BEIRUT: MP Ghassan Moukheiber, of the Change and Reform bloc, submitted an urgent draft law to criminalize sexual harassment and racist abuse to Parliament.
The draft bill comes in the wake of sexual harassment allegations against Beirut’s former governor, Nassif Qalloush, after a covertly filmed video implicating the official was published on YouTube.
“I have been working on the bill for over a year. ... After the governor’s incident, I realized that the law was unable to handle such case,” he said. “The bill would help.”
The draft law suggests a penalty of three months to one year in prison and a fine that can reach 10 times the minimum wage in Lebanon for sexual or racial harassment.
Sexual harassment, according to the law, includes shocking acts, offhand comments, unwelcomed sexual advances and other verbal or physical harassment of a sexual nature.
The penalty could be worse if the victim of the harassment is a minor or a person with special needs or if the harassment takes place at a workplace, according to the draft law.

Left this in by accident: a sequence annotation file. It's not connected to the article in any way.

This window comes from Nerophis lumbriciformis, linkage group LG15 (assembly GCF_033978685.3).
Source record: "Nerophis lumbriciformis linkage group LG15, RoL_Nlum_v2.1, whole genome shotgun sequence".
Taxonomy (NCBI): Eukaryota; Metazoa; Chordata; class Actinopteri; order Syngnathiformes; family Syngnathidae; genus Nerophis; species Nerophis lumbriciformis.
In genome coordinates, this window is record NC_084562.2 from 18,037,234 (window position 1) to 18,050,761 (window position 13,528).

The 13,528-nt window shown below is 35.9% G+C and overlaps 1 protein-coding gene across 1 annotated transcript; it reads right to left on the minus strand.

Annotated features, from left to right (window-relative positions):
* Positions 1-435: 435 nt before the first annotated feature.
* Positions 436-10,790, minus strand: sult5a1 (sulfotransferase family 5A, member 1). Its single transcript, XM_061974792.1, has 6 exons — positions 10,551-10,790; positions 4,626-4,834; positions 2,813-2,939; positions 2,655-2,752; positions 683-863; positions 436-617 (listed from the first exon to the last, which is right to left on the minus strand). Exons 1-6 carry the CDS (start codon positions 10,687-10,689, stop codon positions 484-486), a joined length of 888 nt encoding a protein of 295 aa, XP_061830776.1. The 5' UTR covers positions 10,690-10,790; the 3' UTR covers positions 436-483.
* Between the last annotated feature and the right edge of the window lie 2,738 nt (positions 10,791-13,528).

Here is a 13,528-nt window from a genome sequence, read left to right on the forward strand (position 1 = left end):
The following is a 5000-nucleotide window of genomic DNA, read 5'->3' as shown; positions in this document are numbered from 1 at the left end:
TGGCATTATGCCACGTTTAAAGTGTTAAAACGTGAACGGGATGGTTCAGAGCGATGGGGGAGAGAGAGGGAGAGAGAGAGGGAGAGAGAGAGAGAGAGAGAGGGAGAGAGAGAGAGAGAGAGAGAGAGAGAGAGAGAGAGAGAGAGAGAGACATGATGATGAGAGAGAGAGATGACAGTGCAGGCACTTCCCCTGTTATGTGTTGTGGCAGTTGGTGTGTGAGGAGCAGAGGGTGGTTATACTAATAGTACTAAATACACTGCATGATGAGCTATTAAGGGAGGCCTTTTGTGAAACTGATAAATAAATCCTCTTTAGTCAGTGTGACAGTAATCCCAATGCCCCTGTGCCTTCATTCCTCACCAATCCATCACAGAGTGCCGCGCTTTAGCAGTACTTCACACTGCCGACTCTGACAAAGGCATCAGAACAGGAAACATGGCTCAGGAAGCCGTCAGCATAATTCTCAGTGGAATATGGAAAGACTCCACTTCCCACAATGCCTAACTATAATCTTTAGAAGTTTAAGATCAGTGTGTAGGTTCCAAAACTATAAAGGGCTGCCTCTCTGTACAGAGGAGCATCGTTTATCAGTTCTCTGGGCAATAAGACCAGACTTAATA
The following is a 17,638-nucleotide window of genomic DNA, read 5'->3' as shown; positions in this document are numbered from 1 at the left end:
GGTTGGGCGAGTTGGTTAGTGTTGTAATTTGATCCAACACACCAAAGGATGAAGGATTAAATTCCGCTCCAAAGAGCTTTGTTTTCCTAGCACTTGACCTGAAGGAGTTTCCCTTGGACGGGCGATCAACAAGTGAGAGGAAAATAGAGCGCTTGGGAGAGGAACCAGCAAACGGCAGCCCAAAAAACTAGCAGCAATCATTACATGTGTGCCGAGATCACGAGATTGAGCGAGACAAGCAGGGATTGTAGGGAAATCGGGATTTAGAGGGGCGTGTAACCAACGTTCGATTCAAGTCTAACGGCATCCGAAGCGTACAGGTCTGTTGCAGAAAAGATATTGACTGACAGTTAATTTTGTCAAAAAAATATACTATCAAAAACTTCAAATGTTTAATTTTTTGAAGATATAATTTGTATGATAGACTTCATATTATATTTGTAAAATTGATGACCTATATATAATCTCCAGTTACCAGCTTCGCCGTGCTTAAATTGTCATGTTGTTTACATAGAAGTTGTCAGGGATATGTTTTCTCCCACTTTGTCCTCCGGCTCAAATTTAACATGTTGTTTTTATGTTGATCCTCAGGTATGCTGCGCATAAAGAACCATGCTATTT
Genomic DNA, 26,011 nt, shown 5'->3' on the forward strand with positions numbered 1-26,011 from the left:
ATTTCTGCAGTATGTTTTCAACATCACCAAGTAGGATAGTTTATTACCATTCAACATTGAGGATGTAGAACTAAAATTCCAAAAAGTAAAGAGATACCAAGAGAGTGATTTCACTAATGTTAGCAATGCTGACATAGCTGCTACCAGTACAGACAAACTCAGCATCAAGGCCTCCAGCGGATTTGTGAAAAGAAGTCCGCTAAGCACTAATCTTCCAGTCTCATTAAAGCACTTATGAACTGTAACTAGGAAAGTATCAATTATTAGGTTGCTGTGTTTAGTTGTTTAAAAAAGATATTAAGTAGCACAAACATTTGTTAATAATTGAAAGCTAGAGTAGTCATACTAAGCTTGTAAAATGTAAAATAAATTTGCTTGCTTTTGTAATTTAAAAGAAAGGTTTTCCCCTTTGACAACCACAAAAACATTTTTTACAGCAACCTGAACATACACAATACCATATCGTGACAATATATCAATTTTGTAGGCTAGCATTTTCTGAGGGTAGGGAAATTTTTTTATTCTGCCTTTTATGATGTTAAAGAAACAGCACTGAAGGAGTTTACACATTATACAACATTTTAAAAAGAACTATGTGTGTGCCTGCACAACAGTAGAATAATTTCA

“Civil servants can face termination from their jobs according to the law if it is proven that they have been making improper sexual advances or exerting pressure on employees for sexual aims,” Moukheiber said.
“Private sector employers would also face charges,” the MP said, adding that “private firms should also include articles criminalizing sexual harassments in their internal system.”
Mokhaiber said that the bill would complement the recent law against domestic violence endorsed by Parliament, and he was upbeat that lawmakers would support his proposal.
“I expect Parliament to discuss the bill because it goes with the flow of the conservative attitude of Lebanese society,” he said.
Last month, Parliament approved a law aimed at protecting women from domestic violence, but the move drew criticism from activists, who protested several amendments made to the text.
The draft law to protect women from domestic violence was first submitted to the Parliament in 2010, and a parliamentary subcommittee began studying it in May 2011 and finalized its amendments in August 2012.
The amendments altered the title of the text to refer to violence against the family as opposed to violence against women specifically. A key clause criminalizing marital rape was also removed by the committee, after it sparked a backlash from religious figures and some politicians.
Sexual harassment is not currently criminalized under the Lebanese law.